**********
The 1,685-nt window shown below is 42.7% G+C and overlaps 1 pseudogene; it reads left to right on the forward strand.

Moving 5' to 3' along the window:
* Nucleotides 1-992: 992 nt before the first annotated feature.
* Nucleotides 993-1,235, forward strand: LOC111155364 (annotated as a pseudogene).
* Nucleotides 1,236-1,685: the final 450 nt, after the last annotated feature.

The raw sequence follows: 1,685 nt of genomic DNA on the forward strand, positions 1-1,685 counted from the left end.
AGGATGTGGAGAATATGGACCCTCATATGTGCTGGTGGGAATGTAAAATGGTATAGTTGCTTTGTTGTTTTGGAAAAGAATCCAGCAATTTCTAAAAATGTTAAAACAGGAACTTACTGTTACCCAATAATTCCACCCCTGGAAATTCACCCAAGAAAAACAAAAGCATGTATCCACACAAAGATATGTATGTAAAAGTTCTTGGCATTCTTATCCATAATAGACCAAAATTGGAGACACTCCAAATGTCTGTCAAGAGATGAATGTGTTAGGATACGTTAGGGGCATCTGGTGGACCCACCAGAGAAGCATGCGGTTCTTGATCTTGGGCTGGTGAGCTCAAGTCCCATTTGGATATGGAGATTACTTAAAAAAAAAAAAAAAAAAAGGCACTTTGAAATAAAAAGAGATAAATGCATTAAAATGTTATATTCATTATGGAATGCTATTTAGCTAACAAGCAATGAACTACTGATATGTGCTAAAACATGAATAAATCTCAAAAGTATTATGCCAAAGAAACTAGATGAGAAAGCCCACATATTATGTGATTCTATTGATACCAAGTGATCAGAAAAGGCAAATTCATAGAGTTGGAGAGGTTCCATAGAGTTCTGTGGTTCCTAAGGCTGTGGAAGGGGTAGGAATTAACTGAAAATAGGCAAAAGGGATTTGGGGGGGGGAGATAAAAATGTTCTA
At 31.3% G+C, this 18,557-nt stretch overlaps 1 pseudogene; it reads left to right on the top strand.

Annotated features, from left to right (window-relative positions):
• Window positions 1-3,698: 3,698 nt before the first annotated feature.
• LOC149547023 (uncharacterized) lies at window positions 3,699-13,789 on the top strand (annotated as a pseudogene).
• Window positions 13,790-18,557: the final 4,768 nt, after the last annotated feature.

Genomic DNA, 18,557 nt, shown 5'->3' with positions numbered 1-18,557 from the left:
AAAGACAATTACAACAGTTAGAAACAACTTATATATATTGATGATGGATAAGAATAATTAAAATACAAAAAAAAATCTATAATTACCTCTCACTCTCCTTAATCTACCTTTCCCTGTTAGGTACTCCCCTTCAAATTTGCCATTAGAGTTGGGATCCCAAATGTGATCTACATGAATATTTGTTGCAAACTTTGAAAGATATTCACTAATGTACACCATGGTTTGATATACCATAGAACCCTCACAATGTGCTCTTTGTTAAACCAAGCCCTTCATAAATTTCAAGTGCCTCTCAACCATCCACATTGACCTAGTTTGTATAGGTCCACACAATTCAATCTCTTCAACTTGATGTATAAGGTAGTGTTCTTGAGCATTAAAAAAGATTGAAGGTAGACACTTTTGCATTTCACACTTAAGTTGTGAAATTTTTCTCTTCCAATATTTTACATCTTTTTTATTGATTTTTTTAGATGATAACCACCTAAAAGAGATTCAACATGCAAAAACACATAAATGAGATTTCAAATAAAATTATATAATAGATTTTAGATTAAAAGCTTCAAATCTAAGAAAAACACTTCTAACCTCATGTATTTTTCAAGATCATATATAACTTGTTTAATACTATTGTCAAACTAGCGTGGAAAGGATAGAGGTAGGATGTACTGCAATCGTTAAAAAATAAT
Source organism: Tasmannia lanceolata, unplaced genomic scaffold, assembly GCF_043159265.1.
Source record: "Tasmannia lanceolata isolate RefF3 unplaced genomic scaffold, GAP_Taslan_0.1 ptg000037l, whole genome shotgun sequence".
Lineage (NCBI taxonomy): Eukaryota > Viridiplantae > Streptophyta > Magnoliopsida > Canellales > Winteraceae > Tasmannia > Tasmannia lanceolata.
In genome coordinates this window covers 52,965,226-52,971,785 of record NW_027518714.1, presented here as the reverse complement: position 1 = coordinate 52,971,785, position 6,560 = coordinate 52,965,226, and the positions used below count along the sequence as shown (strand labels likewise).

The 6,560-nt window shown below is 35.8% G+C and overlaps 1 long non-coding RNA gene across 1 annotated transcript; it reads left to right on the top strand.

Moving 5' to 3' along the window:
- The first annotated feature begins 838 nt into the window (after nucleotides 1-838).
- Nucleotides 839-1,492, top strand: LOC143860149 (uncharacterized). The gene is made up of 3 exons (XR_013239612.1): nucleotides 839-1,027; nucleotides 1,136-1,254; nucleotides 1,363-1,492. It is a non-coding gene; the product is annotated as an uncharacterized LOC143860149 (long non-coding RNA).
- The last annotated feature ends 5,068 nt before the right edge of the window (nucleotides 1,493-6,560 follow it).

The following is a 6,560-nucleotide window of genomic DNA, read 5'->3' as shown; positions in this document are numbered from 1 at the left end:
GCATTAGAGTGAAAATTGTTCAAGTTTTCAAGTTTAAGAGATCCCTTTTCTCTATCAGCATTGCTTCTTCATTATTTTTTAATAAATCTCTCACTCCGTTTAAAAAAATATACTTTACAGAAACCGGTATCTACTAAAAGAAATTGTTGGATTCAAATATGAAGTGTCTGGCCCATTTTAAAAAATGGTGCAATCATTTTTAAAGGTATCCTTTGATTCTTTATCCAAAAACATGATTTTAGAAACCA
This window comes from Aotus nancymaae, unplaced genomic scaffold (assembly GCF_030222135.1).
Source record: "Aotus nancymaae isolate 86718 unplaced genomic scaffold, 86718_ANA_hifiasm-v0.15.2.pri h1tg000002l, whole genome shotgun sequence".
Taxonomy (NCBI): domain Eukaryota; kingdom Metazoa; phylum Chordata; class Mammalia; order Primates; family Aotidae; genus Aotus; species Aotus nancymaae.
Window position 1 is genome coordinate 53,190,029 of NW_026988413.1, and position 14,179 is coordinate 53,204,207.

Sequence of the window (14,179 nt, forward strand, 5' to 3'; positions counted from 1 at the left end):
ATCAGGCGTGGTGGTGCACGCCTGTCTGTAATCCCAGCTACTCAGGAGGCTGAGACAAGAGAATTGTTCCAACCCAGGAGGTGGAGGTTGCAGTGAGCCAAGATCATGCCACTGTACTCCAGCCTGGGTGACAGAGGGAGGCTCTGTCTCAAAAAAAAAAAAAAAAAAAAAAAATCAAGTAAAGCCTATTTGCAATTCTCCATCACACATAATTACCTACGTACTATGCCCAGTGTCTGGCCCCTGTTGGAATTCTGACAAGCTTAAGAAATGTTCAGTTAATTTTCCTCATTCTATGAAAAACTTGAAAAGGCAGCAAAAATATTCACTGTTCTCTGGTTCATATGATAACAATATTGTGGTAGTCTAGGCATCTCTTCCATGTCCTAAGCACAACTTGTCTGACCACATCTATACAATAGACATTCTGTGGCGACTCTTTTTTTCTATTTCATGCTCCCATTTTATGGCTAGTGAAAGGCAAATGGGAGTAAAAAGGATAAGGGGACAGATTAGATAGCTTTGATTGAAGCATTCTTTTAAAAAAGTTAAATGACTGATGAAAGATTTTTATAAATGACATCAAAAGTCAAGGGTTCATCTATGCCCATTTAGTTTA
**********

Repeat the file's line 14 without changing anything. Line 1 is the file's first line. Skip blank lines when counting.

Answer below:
AAAGACAATTACAACAGTTAGAAACAACTTATATATATTGATGATGGATAAGAATAATTAAAATACAAAAAAAAATCTATAATTACCTCTCACTCTCCTTAATCTACCTTTCCCTGTTAGGTACTCCCCTTCAAATTTGCCATTAGAGTTGGGATCCCAAATGTGATCTACATGAATATTTGTTGCAAACTTTGAAAGATATTCACTAATGTACACCATGGTTTGATATACCATAGAACCCTCACAATGTGCTCTTTGTTAAACCAAGCCCTTCATAAATTTCAAGTGCCTCTCAACCATCCACATTGACCTAGTTTGTATAGGTCCACACAATTCAATCTCTTCAACTTGATGTATAAGGTAGTGTTCTTGAGCATTAAAAAAGATTGAAGGTAGACACTTTTGCATTTCACACTTAAGTTGTGAAATTTTTCTCTTCCAATATTTTACATCTTTTTTATTGATTTTTTTAGATGATAACCACCTAAAAGAGATTCAACATGCAAAAACACATAAATGAGATTTCAAATAAAATTATATAATAGATTTTAGATTAAAAGCTTCAAATCTAAGAAAAACACTTCTAACCTCATGTATTTTTCAAGATCATATATAACTTGTTTAATACTATTGTCAAACTAGCGTGGAAAGGATAGAGGTAGGATGTACTGCAATCGTTAAAAAATAAT